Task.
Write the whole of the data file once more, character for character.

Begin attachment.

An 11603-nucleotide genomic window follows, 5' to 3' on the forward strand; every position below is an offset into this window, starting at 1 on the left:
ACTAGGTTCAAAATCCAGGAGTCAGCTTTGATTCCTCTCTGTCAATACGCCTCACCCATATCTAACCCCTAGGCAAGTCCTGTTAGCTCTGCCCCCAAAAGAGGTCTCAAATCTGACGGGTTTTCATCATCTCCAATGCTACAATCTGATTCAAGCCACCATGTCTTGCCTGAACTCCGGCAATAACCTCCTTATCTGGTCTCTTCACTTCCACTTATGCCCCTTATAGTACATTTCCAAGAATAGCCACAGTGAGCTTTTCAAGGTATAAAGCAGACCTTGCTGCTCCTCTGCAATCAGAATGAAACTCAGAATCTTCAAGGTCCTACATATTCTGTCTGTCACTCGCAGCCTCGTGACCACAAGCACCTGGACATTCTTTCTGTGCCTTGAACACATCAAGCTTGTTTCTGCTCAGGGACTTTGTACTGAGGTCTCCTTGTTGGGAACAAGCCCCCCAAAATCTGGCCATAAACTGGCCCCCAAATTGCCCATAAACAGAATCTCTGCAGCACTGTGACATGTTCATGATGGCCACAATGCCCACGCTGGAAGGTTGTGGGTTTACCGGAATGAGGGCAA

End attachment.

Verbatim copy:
An 11603-nucleotide genomic window follows, 5' to 3' on the forward strand; every position below is an offset into this window, starting at 1 on the left:
ACTAGGTTCAAAATCCAGGAGTCAGCTTTGATTCCTCTCTGTCAATACGCCTCACCCATATCTAACCCCTAGGCAAGTCCTGTTAGCTCTGCCCCCAAAAGAGGTCTCAAATCTGACGGGTTTTCATCATCTCCAATGCTACAATCTGATTCAAGCCACCATGTCTTGCCTGAACTCCGGCAATAACCTCCTTATCTGGTCTCTTCACTTCCACTTATGCCCCTTATAGTACATTTCCAAGAATAGCCACAGTGAGCTTTTCAAGGTATAAAGCAGACCTTGCTGCTCCTCTGCAATCAGAATGAAACTCAGAATCTTCAAGGTCCTACATATTCTGTCTGTCACTCGCAGCCTCGTGACCACAAGCACCTGGACATTCTTTCTGTGCCTTGAACACATCAAGCTTGTTTCTGCTCAGGGACTTTGTACTGAGGTCTCCTTGTTGGGAACAAGCCCCCCAAAATCTGGCCATAAACTGGCCCCCAAATTGCCCATAAACAGAATCTCTGCAGCACTGTGACATGTTCATGATGGCCACAATGCCCACGCTGGAAGGTTGTGGGTTTACCGGAATGAGGGCAA